Special Needs Mom
Special Needs Moms. No one can ever really explain what it’s like being a parent. We’ve seen examples of parents all of our lives, right? And I mean all kinds of parents:
I could go on and somewhere along the way we form an idea of the kind of parent we will be.
We pull out the good examples that we’ve seen and try our best to weed out the bad and then our baby arrives.
So how hard could this job really be?
When my first child Sara was born I was exhausted and in so much pain from a difficult labor and delivery. That pacifier I wasn’t gonna use? I used it in the first 8 hours.
Being parent levels us teaches us and humbles us. It’s great to have expectations, visions, and goals. These are the things that show us if we are heading in the direction we really want to go. But we also have to learn to bend and flex or we will break. Being a parent level us teaches us and humbles us. It’s great to have expectations, visions, and goals. These are the things that show us if we are heading in the direction we really want to go. But we also have to learn to bend and flex or we will break.
We get to us we find out soon enough that this child is uniquely him/herself. And by that I mean they may not be a tiny little you that you may have imagined.
I have two daughters and there may have been a moment I imagined we would dress alike, share the same interests and drink iced lattes at Starbucks.
Well, it didn’t turn out quite as I expected.
I can’t quite put my finger on it
Watching your kids develop their own interests, personalities, and likes and dislikes can be a little scary because it’s unknown to us. Now let’s say when this baby arrives and either through observation or testing or constant illness you start to realize something is wrong.
Maybe you can pinpoint the problem right away or maybe it’s a sinking suspicion that something isn’t right but you can’t quite figure out what it is.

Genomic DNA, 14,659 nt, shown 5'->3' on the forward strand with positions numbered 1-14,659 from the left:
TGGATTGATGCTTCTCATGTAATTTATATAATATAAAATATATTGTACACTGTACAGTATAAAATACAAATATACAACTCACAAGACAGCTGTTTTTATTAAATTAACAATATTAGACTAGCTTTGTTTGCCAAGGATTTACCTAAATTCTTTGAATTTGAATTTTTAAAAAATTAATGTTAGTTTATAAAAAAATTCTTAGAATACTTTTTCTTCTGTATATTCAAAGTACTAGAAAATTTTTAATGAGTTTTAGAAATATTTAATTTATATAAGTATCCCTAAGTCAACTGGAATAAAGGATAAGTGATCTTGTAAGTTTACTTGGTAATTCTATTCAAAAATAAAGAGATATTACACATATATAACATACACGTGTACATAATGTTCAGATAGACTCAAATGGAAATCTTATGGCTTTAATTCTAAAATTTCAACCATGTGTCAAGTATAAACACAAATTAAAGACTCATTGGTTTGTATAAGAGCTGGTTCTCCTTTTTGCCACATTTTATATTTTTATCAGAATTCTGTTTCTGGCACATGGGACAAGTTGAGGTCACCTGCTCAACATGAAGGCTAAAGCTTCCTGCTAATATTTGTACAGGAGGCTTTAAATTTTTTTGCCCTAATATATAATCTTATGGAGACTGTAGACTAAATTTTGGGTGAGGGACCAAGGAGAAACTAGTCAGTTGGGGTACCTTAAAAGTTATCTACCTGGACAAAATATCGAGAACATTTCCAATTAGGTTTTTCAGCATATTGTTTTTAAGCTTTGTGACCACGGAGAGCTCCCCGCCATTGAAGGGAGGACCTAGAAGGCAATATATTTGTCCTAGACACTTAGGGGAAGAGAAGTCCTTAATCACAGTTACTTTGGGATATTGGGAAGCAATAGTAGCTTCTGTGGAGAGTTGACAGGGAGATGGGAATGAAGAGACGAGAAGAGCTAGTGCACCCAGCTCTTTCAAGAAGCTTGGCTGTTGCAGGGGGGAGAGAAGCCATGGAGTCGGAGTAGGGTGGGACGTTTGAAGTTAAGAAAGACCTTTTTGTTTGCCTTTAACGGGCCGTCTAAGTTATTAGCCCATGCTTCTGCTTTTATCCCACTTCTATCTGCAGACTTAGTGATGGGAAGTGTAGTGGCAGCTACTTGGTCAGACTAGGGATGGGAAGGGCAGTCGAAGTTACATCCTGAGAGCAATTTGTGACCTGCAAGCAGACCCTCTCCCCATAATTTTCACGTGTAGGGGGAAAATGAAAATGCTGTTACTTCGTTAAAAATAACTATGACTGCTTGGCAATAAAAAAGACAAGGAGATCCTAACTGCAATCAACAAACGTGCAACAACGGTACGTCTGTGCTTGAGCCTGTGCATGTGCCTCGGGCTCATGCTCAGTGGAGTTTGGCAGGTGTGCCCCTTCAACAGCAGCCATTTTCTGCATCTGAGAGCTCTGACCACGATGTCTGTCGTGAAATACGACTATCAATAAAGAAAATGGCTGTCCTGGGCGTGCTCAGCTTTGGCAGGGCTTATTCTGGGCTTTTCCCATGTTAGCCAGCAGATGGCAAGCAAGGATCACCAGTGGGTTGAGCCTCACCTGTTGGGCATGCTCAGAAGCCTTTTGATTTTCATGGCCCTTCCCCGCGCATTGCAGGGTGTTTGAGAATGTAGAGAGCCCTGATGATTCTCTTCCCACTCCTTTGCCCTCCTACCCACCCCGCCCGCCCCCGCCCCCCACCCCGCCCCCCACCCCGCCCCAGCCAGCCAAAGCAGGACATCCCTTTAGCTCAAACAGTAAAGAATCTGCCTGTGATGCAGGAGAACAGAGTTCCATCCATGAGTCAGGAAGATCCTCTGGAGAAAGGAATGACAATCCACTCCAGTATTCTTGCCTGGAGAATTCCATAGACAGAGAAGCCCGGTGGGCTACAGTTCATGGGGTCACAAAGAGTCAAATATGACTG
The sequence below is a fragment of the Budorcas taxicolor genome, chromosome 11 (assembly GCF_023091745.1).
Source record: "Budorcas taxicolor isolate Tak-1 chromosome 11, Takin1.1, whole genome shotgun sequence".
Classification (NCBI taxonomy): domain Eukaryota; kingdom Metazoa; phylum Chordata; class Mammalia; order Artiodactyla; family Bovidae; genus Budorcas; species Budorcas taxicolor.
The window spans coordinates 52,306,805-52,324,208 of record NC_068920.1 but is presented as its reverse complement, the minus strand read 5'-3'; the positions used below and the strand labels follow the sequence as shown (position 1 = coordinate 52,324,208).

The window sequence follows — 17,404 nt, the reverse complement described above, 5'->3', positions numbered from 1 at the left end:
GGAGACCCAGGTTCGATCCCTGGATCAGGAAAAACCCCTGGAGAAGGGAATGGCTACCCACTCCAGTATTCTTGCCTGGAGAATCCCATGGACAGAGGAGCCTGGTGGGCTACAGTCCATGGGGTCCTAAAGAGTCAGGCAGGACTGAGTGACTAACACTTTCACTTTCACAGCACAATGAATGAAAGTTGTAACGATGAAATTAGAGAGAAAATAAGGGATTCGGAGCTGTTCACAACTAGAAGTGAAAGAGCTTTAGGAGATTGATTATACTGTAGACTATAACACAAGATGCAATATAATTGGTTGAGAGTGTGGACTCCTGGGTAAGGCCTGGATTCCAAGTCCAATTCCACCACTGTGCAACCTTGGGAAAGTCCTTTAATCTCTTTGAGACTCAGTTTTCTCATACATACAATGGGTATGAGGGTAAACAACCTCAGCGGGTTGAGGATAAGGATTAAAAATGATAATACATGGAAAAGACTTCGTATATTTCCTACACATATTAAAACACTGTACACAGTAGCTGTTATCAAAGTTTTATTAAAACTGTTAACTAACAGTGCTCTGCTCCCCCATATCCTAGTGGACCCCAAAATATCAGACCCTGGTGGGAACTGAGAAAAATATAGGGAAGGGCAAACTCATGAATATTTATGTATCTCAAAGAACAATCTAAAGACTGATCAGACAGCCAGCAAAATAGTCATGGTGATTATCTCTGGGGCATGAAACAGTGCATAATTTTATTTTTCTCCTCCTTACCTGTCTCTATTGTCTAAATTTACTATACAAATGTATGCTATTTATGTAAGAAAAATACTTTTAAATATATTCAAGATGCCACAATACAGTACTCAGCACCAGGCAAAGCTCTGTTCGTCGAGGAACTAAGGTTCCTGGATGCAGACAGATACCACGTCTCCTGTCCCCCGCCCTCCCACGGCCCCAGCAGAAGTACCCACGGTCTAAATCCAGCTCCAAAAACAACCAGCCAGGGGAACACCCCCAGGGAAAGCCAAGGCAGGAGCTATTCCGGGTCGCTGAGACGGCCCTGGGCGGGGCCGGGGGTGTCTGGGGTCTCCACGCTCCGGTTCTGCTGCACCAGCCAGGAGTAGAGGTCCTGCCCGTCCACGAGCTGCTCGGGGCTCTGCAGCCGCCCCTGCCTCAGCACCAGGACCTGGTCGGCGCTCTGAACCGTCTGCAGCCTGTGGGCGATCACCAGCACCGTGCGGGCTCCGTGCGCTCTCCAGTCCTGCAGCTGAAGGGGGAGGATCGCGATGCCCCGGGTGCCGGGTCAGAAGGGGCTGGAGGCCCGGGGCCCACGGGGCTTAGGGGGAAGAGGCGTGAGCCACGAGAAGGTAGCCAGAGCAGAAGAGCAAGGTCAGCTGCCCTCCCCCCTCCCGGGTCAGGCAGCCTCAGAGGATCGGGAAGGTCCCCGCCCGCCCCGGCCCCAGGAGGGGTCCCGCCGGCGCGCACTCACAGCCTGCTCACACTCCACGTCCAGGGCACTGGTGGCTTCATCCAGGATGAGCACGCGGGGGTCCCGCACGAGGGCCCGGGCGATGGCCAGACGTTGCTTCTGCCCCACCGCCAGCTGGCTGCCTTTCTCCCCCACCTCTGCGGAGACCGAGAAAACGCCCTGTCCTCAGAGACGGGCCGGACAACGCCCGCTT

Here’s what I’ve learned from my own experience. There is no pain you can feel as deeply as your child’s pain.
When you have to travel down this road of diagnosis, procedures, acceptance, and a brand new normal from what you imagined for your child, you change and little pieces of you unravel.
But we as parents are really quite fabulous. Our love for these new little lives starts to change us and we grow towards the parents we are meant to be.
I feel holier than thou… aka mom shaming
Mom shamers show up in different disguises.
Not so well-meaning family, coworkers, health care workers, and worst of all, friends who know way more than you do.
The comments usually start like this.
My daughter never…
I would never let my child…..
Back in my day…..
You better be careful…..
My doctor doesn’t believe in…..
My doctor says……..
Oh, your doctor uses antibiotics at such a young age?
You know the comments I’m talking about. That well placed sympathetic comment wrapped in a ribbon of I’m judging you. Rarely are these comments followed with a genuine offer of help. I know you could include more of your own.
Keep this in mind: Mom judgers are insecure and feel a little bit better about themselves when pointing at you.
You can go now
Last week I talked with the nicest mom.
Her daughter and my son have the same diagnoses.
She was telling me her experience with a know-it-all-nurse making snarky comments about what this mom “should be doing to keep her child from getting sick”.
Her response was silence. But she told me, “I just wanted to throat punch her.”
Yep, I feel ya sister. I understand.
Put on your walking boots and leave. Or at least limit their reach into your life. We aren’t in a contest to see who is Super Mom. That’s arrogant and pretty much just rude. This is about raising your child to the best of your ability.
This is is one of the many reasons I’ve started this blog is to offer connection and support where it is needed. There are no Super Moms here, no comparisons. But if you want help, support, resources, and friendship you’ve come to the right place.
Here are some support groups for parents of kids with special needs: